* Laws of 2015, Chapter 56, Part EE, Subpart H, §§1 and 2.

The decision is posted on the Internet at:

Wednesday, June 20, 2018

New York State Comptroller Thomas P. DiNapoli announced the following audits and examinations have been issued


New York State Comptroller Thomas P. DiNapoli announced the following audits and examinations have been issued
Source: Office of the State Comptroller, June 19, 2018

Click on text highlighted in color to access the full report.
For the three fiscal years ended June 30, 2015, auditors identified $1,727,960 in reported costs that did not comply with SED requirements for reimbursement, including $1,519,114 in improperly calculated parent agency administrative allocation costs.
Based on the findings of 35 reports, auditors determined significant cost savings to NYSHIP would occur if more out-of-network providers who improperly waive members’ out-of-pocket costs ended this practice and joined the Empire Plan network. Additionally, out-of-network providers who join the Empire Plan benefit plan members by expanding the number of in-network providers from which members can choose. Auditors recommended that action be taken to recover overpayments and prevent out-of-network providers from improperly waiving members’ out-of-pocket costs.

Department of Health (DOH): Examination of Official Station Designation (2015-BSE1-04)
DOH’s designation of the official station for an employee in calendar years 2013 and 2014 was not made in accordance with the state’s travel rules and regulations. As a result of an improper official station designation, DOH paid $16,089.56 and $22,033.71 in travel expenses during calendar years 2013 and 2014 for the employee to commute between his residence and an alternate work location.
The city’s Department of Homeless Services, working under DSS, did not have adequate written standard operating procedures to guide staff on how to perform and document the required oversight reviews and inventory record-keeping practices at shelter locations. DHS did not consistently comply with its own policies to perform periodic reviews of shelter providers’ security expenditures. Auditors found significant compliance-related issues that accounted for $2.2 million in insufficiently documented and/or questionable security expenses. DHS also did not ensure that providers complied with competitive bidding requirements and maintained adequate supporting documentation.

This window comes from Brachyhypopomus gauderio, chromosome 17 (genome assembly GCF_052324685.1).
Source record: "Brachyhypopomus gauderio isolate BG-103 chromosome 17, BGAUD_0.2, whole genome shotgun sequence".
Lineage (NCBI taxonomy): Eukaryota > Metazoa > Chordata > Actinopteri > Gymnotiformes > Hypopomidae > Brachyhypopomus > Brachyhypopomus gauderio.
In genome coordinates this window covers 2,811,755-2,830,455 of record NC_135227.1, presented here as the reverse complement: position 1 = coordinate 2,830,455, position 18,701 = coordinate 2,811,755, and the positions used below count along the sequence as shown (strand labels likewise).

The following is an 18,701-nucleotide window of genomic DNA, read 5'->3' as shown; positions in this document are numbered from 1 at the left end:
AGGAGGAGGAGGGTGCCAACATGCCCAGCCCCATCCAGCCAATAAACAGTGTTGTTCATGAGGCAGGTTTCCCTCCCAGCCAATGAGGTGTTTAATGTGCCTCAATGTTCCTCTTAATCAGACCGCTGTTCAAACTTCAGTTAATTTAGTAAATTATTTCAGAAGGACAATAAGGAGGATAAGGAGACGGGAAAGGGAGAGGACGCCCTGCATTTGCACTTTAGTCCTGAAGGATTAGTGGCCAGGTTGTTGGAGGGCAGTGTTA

Find out how your government money is spent at Open Book New York. Track municipal spending, the state's 145,000 contracts, billions in state payments and public authority data. Visit the Reading Room for contract FOIL requests, bid protest decisions and commonly requested data.

Tuesday, June 19, 2018

Determining if a police officer acted within the scope of his or her employment for the purposed of the employer providing for defense and indemnification

Determining if a police officer acted within the scope of his or her employment for the purposed of the employer providing for defense and indemnification
Lemma v Nassau County Police Officer Indem. Bd., 2018 NY Slip Op 04382, Court of Appeals

General Municipal Law §50-1 provides for defense and indemnification of Nassau County police officers, requiring indemnification for civil "damages, including punitive or exemplary damages, arising out of a negligent act or other tort of such police officer committed while in the proper discharge of [the officer's] duties and within the scope of [the officer's] employment."